What is an Income Statement? How to Read and Interpret One

The income statement (profit & loss) is a crucial financial document for businesses. This document shows how much revenue your company has generated over a specific period and the expenses incurred during that same period. By reading and interpreting this statement, you can get a clear picture of your business’s financial health. This article will discuss what the statement means, how to read it, and what different terms mean. Let’s get started!

What is an Income Statement?

The income statement is a document that shows how much money a business has earned over a specific period. The report includes revenue and expenses and can track a company’s profitability over time.

Understanding the Income Statement

The income statement gives you insight into how profitable companies are and whether their investments in these companies will be worthwhile. While a balance sheet provides the snapshot of what a company owns and owes at a particular time, an income statement provides the income and expenses that occurred over the year.

We divide the income statement into four sections: revenue, cost of goods sold (COGS), gross profit, and operating expenses. Each unit is essential in understanding the statement as a whole.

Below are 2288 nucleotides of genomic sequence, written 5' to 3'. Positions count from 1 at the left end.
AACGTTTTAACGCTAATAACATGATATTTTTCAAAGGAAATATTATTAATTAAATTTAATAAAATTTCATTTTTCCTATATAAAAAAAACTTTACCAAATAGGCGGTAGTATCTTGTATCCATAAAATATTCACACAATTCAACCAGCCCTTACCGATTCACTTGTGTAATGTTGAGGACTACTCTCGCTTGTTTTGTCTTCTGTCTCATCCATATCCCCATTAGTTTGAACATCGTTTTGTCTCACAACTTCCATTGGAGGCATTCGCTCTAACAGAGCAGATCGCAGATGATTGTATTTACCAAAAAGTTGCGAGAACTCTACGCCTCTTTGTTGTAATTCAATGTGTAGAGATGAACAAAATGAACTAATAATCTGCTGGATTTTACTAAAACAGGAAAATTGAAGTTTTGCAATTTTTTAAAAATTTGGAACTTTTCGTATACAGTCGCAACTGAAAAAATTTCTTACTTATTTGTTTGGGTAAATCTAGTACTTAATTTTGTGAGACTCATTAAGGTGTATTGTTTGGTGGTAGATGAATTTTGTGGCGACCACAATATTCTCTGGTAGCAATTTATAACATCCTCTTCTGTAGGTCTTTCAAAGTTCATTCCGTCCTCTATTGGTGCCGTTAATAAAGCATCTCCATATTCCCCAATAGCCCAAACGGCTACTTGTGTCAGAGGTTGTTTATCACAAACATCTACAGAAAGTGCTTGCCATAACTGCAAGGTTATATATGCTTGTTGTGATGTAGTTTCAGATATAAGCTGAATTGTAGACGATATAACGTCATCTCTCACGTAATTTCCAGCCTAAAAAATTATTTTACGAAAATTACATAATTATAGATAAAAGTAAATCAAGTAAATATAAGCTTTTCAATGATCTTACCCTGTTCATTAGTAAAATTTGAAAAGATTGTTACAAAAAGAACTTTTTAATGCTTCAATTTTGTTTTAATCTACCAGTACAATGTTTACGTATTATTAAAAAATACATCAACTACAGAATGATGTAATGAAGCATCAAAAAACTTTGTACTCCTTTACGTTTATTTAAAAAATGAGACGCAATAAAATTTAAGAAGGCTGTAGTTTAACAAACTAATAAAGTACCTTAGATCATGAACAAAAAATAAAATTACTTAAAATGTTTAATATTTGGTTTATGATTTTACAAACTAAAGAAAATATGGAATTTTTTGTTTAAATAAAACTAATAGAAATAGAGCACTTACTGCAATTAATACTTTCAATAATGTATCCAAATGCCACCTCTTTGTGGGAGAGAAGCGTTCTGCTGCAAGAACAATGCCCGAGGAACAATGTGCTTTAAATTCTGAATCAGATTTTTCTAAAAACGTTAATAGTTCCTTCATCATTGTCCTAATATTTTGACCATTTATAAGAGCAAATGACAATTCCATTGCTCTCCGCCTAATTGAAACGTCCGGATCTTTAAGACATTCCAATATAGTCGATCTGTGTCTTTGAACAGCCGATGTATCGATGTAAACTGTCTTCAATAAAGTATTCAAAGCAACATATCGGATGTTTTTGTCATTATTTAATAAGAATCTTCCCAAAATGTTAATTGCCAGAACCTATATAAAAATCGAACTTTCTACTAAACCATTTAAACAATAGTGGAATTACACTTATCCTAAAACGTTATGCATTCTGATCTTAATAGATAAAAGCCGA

Here are some items you should pay attention to:

Revenues

The statement starts with revenues, the total amounts of money a company has earned during a specific period. This revenue can be from sales of products or services, interest income, dividends, or any other type of income.

Operating Revenue: Next on the income statement is operating revenue. The operating revenue measures the company’s income from regular business activities, such as sales of products or services. It excludes income unrelated to the company’s normal operations, such as investment income or gains.

Non-Operating Revenue: Non-operating revenue is a company’s income from investments or other non-core business activities. This section often includes income from investment securities, such as bonds and stocks.

Gains (Other Income): Other income comes from non-sales activities. This income may include interest income, rental income, or revenue from licensing an item to another company.

Expenses and Losses

After revenues come expenses, these are all the costs incurred to generate revenue. We separate costs into several categories, but the most important ones to consider are:

Cost of Goods Sold (COGS): This amount is what a company pays to produce its goods or services, including direct labor and materials.

Selling, General & Administrative Expenses (SG&A): These are all the costs of running a company, such as marketing and advertising, rent, utilities, and employee salaries.

Depreciation and Amortization: This is the amount that a company writes off its assets over time (usually monthly or yearly). For example, if a company buys a new machine for $50,000, it might depreciate that machine by $5000 each year for the next ten years. This expense reduces a company’s taxable income.